“The advent of El Niño will greatly increase the likelihood of record temperatures and more extreme heat in many parts of the world and in the oceans,” according to the World Meteorological Organization.
On June 8, the US National Oceanic and Atmospheric Observatory announced the official arrival of El Niño, estimating that “it is likely to cause new record high temperatures” in some regions of the planet.
According to an announcement by the World Meteorological Organization issued today, the probability that the phenomenon will continue during the second half of 2023 is 90%.
But, the good news is that its intensity is expected to be “at least moderated”.
The Agency’s scientists expect the El Niño phenomenon to be of “at least moderate intensity”. But its impact on global temperatures usually occurs during the year following its development and, therefore, will likely be felt during 2024.
“The advent of El Niño will greatly increase the likelihood of record temperatures and more extreme heat in many parts of the world and in the oceans.”the secretary general of the World Meteorological Organization, Peteri Taalas, emphasizes in the announcement.
“The declaration of an El Niño event by the World Meteorological Organization is a notice to governments around the world to prepare to limit the impact on our health, our ecosystems and our economies,” he states.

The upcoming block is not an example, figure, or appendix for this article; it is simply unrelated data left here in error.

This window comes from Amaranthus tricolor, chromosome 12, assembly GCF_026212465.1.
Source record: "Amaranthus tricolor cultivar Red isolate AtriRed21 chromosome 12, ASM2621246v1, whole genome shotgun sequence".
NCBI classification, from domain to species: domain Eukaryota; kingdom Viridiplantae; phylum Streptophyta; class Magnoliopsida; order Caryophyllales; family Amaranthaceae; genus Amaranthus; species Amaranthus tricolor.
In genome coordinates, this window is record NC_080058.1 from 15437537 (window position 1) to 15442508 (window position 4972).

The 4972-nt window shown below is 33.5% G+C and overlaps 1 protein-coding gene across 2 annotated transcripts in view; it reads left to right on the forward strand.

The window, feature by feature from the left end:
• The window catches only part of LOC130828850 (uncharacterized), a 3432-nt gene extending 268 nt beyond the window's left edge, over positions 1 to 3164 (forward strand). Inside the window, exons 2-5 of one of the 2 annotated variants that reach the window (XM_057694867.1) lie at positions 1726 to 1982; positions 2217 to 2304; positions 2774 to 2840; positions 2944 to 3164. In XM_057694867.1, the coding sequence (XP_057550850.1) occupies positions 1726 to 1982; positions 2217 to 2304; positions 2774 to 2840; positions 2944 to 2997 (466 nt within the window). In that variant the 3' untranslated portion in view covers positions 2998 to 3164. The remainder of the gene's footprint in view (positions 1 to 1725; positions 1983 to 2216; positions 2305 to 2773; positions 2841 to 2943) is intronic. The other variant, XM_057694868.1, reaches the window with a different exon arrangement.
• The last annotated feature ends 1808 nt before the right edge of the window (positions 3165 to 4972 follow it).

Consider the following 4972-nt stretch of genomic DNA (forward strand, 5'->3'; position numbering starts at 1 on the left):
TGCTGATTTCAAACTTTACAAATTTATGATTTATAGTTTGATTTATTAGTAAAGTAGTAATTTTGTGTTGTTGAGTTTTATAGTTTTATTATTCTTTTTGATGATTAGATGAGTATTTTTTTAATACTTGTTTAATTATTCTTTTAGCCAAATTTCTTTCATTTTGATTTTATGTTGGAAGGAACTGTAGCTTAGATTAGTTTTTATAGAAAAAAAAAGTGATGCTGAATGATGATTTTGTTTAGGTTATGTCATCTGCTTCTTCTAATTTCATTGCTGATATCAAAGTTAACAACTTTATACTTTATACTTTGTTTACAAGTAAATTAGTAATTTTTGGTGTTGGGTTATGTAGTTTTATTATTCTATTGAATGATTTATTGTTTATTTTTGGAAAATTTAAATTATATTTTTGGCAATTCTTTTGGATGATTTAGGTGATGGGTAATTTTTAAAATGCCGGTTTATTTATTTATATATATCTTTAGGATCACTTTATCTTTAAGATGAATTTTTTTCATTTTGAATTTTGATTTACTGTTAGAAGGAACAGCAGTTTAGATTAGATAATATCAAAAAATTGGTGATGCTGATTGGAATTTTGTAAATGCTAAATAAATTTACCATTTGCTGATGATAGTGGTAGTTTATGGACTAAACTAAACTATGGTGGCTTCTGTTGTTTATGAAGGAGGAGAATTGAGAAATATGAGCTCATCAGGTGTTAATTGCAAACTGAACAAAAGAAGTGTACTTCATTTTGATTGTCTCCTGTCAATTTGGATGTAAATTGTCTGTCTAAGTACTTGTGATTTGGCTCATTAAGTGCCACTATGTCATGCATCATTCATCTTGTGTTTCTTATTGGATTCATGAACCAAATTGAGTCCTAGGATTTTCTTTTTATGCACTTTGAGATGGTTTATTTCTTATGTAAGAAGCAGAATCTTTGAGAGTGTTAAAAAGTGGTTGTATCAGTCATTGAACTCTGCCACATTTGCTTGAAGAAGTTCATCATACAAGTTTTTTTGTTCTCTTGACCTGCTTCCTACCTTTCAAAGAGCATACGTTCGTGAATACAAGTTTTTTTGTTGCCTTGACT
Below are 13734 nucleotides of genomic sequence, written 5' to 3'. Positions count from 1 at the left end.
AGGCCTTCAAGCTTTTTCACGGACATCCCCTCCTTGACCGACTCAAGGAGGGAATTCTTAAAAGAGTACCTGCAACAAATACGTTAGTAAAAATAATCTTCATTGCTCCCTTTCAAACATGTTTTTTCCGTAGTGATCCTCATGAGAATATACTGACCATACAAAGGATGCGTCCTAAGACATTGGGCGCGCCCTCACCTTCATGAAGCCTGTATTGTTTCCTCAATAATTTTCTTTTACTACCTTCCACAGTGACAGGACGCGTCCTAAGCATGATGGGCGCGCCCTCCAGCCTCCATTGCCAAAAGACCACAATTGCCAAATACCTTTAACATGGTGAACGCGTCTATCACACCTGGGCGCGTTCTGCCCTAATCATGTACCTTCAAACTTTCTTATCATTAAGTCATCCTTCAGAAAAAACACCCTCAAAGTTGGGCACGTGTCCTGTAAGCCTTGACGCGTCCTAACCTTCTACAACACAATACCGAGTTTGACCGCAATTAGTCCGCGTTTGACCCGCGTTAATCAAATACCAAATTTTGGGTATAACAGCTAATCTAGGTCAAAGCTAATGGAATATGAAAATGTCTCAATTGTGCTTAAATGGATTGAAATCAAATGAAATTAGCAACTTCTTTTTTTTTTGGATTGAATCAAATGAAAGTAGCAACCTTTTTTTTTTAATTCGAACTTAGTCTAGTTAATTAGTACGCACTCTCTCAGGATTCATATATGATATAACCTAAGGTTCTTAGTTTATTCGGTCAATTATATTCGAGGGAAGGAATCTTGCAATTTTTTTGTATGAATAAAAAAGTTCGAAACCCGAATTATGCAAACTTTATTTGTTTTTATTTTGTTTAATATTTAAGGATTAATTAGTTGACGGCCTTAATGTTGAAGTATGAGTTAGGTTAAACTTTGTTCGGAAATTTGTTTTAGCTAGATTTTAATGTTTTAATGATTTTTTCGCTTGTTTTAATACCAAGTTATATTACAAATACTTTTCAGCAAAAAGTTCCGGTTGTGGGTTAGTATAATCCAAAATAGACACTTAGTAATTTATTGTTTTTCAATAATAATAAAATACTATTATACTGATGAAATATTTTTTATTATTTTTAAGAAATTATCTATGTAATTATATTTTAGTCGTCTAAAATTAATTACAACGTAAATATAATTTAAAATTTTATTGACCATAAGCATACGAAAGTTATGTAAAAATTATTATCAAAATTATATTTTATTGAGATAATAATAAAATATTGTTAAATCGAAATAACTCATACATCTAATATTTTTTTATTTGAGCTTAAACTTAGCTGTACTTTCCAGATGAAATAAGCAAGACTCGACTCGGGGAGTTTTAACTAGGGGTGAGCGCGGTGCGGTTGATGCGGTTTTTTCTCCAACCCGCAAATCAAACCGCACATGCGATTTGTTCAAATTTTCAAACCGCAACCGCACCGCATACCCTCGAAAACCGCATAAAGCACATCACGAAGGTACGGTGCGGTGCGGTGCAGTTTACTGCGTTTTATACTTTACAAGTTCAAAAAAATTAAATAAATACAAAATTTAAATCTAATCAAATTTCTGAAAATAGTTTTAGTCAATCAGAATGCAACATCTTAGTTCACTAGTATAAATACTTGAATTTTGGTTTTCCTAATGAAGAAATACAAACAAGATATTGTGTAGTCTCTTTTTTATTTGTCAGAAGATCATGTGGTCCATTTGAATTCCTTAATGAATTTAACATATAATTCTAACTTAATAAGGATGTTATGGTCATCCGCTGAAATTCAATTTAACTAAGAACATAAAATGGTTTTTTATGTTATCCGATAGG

Petri Taalas emphasizes the importance of early warning systems and measures to predict extreme weather events associated with this important climate phenomenon “to save lives and livelihoods”.
What is El Niño?
The El Niño phenomenon develops on average every two to seven years and episodes last from nine to twelve months.
This is a natural climate phenomenon associated with increasing ocean surface temperatures in the central and eastern tropical Pacific.
The phenomenon develops on average every two to seven years and lasts about nine to twelve months. It is associated with increasing ocean surface temperatures in the central and eastern tropical Pacific Ocean.
El Niño tends to cause an increase in rainfall in some areas of South America and the southern United States, the Horn of Africa, and central Asia. It can cause severe drought in Australia, Indonesia and some parts of South Asia and Central America.
During the arctic summer — the warm season in the Northern Hemisphere and cold in the Southern Hemisphere — the warming of surface waters caused by El Niño can also fuel cyclones in the eastern Pacific Ocean, while preventing them from forming. in the Atlantic Ocean, explains the World Meteorological Organization.
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